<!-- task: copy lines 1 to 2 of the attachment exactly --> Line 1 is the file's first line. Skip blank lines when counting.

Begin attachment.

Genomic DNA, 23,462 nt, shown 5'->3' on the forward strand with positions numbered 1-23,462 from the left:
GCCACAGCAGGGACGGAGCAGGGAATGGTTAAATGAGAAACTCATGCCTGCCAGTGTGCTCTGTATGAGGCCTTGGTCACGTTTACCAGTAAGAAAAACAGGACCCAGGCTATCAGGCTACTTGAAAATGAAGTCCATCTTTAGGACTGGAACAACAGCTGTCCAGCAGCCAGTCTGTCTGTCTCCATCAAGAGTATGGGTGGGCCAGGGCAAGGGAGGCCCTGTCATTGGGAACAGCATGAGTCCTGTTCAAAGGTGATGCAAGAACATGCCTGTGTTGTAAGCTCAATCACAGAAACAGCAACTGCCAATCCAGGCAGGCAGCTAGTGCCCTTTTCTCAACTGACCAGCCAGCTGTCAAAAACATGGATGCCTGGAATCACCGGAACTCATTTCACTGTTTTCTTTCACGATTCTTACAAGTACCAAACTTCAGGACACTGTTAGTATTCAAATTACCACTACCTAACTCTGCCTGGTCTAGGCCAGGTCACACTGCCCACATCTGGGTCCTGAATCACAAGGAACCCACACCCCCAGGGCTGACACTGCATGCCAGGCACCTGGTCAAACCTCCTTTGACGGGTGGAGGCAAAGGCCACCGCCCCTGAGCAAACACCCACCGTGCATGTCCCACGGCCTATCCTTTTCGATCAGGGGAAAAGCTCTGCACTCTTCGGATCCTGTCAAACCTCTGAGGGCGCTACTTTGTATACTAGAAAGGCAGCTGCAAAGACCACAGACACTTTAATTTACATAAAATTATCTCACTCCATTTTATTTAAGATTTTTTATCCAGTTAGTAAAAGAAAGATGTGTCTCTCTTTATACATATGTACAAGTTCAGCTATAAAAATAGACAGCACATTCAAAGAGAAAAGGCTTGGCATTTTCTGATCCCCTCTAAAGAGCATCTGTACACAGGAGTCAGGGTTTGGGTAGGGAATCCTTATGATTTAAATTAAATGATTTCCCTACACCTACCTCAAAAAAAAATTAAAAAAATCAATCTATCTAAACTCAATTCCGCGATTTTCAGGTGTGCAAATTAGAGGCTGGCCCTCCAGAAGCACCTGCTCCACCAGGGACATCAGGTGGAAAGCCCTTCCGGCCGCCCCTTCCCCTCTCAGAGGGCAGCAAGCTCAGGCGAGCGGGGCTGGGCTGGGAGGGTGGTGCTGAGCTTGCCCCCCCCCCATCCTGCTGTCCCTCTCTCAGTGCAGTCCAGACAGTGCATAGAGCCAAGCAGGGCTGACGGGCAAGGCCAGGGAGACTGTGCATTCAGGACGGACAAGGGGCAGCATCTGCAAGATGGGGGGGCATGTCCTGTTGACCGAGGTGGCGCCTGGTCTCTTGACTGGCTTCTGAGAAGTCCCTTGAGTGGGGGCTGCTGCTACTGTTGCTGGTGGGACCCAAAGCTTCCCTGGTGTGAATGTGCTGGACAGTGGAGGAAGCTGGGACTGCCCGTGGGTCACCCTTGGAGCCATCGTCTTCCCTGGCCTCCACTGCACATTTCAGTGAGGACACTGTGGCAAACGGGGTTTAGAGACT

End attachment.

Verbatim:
Genomic DNA, 23,462 nt, shown 5'->3' on the forward strand with positions numbered 1-23,462 from the left:
GCCACAGCAGGGACGGAGCAGGGAATGGTTAAATGAGAAACTCATGCCTGCCAGTGTGCTCTGTATGAGGCCTTGGTCACGTTTACCAGTAAGAAAAACAGGACCCAGGCTATCAGGCTACTTGAAAATGAAGTCCATCTTTAGGACTGGAACAACAGCTGTCCAGCAGCCAGTCTGTCTGTCTCCATCAAGAGTATGGGTGGGCCAGGGCAAGGGAGGCCCTGTCATTGGGAACAGCATGAGTCCTGTTCAAAGGTGATGCAAGAACATGCCTGTGTTGTAAGCTCAATCACAGAAACAGCAACTGCCAATCCAGGCAGGCAGCTAGTGCCCTTTTCTCAACTGACCAGCCAGCTGTCAAAAACATGGATGCCTGGAATCACCGGAACTCATTTCACTGTTTTCTTTCACGATTCTTACAAGTACCAAACTTCAGGACACTGTTAGTATTCAAATTACCACTACCTAACTCTGCCTGGTCTAGGCCAGGTCACACTGCCCACATCTGGGTCCTGAATCACAAGGAACCCACACCCCCAGGGCTGACACTGCATGCCAGGCACCTGGTCAAACCTCCTTTGACGGGTGGAGGCAAAGGCCACCGCCCCTGAGCAAACACCCACCGTGCATGTCCCACGGCCTATCCTTTTCGATCAGGGGAAAAGCTCTGCACTCTTCGGATCCTGTCAAACCTCTGAGGGCGCTACTTTGTATACTAGAAAGGCAGCTGCAAAGACCACAGACACTTTAATTTACATAAAATTATCTCACTCCATTTTATTTAAGATTTTTTATCCAGTTAGTAAAAGAAAGATGTGTCTCTCTTTATACATATGTACAAGTTCAGCTATAAAAATAGACAGCACATTCAAAGAGAAAAGGCTTGGCATTTTCTGATCCCCTCTAAAGAGCATCTGTACACAGGAGTCAGGGTTTGGGTAGGGAATCCTTATGATTTAAATTAAATGATTTCCCTACACCTACCTCAAAAAAAAATTAAAAAAATCAATCTATCTAAACTCAATTCCGCGATTTTCAGGTGTGCAAATTAGAGGCTGGCCCTCCAGAAGCACCTGCTCCACCAGGGACATCAGGTGGAAAGCCCTTCCGGCCGCCCCTTCCCCTCTCAGAGGGCAGCAAGCTCAGGCGAGCGGGGCTGGGCTGGGAGGGTGGTGCTGAGCTTGCCCCCCCCCCATCCTGCTGTCCCTCTCTCAGTGCAGTCCAGACAGTGCATAGAGCCAAGCAGGGCTGACGGGCAAGGCCAGGGAGACTGTGCATTCAGGACGGACAAGGGGCAGCATCTGCAAGATGGGGGGGCATGTCCTGTTGACCGAGGTGGCGCCTGGTCTCTTGACTGGCTTCTGAGAAGTCCCTTGAGTGGGGGCTGCTGCTACTGTTGCTGGTGGGACCCAAAGCTTCCCTGGTGTGAATGTGCTGGACAGTGGAGGAAGCTGGGACTGCCCGTGGGTCACCCTTGGAGCCATCGTCTTCCCTGGCCTCCACTGCACATTTCAGTGAGGACACTGTGGCAAACGGGGTTTAGAGACT